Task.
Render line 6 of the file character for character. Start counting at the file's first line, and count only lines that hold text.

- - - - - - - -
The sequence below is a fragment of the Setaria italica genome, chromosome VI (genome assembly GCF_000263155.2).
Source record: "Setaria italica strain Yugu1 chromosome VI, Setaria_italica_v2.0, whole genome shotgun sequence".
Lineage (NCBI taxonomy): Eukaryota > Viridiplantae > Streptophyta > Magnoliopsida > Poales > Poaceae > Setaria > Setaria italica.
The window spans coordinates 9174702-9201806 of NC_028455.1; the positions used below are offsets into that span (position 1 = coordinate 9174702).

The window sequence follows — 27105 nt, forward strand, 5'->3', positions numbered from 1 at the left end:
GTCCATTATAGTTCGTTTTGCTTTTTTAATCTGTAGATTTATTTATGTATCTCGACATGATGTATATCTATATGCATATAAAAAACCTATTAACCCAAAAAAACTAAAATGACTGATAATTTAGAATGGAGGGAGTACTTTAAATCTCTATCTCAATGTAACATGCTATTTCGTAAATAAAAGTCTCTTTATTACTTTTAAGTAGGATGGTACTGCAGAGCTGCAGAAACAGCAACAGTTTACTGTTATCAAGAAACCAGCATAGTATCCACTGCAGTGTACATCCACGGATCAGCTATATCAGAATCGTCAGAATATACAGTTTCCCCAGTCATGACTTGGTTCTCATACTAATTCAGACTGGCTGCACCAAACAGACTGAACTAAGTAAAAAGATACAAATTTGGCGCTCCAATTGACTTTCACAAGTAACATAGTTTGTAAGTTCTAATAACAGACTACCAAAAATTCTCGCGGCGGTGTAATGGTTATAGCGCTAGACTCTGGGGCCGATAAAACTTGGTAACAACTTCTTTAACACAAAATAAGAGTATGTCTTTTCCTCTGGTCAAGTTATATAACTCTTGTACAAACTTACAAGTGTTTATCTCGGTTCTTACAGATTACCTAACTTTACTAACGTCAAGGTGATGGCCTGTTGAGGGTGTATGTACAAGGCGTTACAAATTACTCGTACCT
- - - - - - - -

GTCCATTATAGTTCGTTTTGCTTTTTTAATCTGTAGATTTATTTATGTATCTCGACATGATGTATATCTATATGCATATAAAAAACCTATTAACCCAAAAAAACTAAAATGACTGATAATTTAGAATGGAGGGAGTACTTTAAATCTCTATCTCAATGTAACATGCTATTTCGTAAATAAAAGTCTCTTTATTACTTTTAAGTAGGATGGTACTGCAGAGCTGCAGAAACAGCAACAGTTTACTGTTATCAAGAAACCAGCATAGTATCCACTGCAGTGTACATCCACGGATCAGCTATATCAGAATCGTCAGAATATACAGTTTCCCCAGTCATGACTTGGTTCTCATACTAATTCAGACTGGCTGCACCAAACAGACTGAACTAAGTAAAAAGATACAAATTTGGCGCTCCAATTGACTTTCACAAGTAACATAGTTTGTAAGTTCTAATAACAGACTACCAAAAATTCTCGCGGCGGTGTAATGGTTATAGCGCTAGACTCTGGGGCCGATAAAACTTGGTAACAACTTCTTTAACACAAAATAAGAGTATGTCTTTTCCTCTGGTCAAGTTATATAACTCTTGTACAAACTTACAAGTGTTTATCTCGGTTCTTACAGATTACCTAACTTTACTAACGTCAAGGTGATGGCCTGTTGAGGGTGTATGTACAAGGCGTTACAAATTACTCGTACCT